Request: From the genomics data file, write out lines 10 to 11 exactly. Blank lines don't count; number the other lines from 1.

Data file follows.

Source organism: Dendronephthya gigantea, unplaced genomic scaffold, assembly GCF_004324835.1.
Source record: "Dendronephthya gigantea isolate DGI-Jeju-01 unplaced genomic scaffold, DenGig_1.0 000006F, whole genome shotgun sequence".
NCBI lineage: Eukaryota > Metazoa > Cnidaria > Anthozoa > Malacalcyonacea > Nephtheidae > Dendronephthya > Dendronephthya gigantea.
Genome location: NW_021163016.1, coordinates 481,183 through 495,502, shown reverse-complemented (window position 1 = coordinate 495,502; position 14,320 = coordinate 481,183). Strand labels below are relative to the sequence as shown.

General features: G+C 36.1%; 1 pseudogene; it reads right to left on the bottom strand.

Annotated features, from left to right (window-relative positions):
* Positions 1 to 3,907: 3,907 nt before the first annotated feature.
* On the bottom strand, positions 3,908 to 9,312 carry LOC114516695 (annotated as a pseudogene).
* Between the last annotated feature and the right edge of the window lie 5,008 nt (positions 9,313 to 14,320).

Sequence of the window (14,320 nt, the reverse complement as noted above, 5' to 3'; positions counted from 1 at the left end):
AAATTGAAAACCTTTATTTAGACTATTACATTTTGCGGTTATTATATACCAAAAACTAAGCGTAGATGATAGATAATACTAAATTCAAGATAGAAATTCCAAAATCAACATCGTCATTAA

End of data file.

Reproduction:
Sequence of the window (14,320 nt, the reverse complement as noted above, 5' to 3'; positions counted from 1 at the left end):
AAATTGAAAACCTTTATTTAGACTATTACATTTTGCGGTTATTATATACCAAAAACTAAGCGTAGATGATAGATAATACTAAATTCAAGATAGAAATTCCAAAATCAACATCGTCATTAA